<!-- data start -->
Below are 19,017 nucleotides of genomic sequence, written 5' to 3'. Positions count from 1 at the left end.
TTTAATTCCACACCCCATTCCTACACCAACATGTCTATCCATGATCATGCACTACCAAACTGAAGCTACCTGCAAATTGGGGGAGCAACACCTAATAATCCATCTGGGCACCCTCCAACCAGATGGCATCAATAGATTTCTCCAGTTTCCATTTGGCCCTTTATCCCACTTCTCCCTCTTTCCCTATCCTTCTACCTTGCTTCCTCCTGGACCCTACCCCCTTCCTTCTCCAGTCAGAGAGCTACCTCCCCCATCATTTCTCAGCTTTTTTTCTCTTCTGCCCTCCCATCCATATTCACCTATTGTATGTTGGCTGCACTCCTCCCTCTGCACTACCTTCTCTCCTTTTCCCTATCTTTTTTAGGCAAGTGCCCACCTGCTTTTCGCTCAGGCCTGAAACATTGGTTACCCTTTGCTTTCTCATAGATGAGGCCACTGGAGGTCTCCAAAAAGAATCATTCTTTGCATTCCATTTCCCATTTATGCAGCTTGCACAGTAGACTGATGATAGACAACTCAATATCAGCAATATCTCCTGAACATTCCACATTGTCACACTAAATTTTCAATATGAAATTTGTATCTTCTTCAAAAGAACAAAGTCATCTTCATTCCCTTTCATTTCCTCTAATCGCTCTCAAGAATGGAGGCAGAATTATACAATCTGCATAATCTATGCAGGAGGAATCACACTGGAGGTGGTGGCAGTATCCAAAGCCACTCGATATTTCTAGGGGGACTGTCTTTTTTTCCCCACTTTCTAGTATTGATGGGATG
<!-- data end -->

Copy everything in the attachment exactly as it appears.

Below are 19,017 nucleotides of genomic sequence, written 5' to 3'. Positions count from 1 at the left end.
TTTAATTCCACACCCCATTCCTACACCAACATGTCTATCCATGATCATGCACTACCAAACTGAAGCTACCTGCAAATTGGGGGAGCAACACCTAATAATCCATCTGGGCACCCTCCAACCAGATGGCATCAATAGATTTCTCCAGTTTCCATTTGGCCCTTTATCCCACTTCTCCCTCTTTCCCTATCCTTCTACCTTGCTTCCTCCTGGACCCTACCCCCTTCCTTCTCCAGTCAGAGAGCTACCTCCCCCATCATTTCTCAGCTTTTTTTCTCTTCTGCCCTCCCATCCATATTCACCTATTGTATGTTGGCTGCACTCCTCCCTCTGCACTACCTTCTCTCCTTTTCCCTATCTTTTTTAGGCAAGTGCCCACCTGCTTTTCGCTCAGGCCTGAAACATTGGTTACCCTTTGCTTTCTCATAGATGAGGCCACTGGAGGTCTCCAAAAAGAATCATTCTTTGCATTCCATTTCCCATTTATGCAGCTTGCACAGTAGACTGATGATAGACAACTCAATATCAGCAATATCTCCTGAACATTCCACATTGTCACACTAAATTTTCAATATGAAATTTGTATCTTCTTCAAAAGAACAAAGTCATCTTCATTCCCTTTCATTTCCTCTAATCGCTCTCAAGAATGGAGGCAGAATTATACAATCTGCATAATCTATGCAGGAGGAATCACACTGGAGGTGGTGGCAGTATCCAAAGCCACTCGATATTTCTAGGGGGACTGTCTTTTTTTCCCCACTTTCTAGTATTGATGGGATG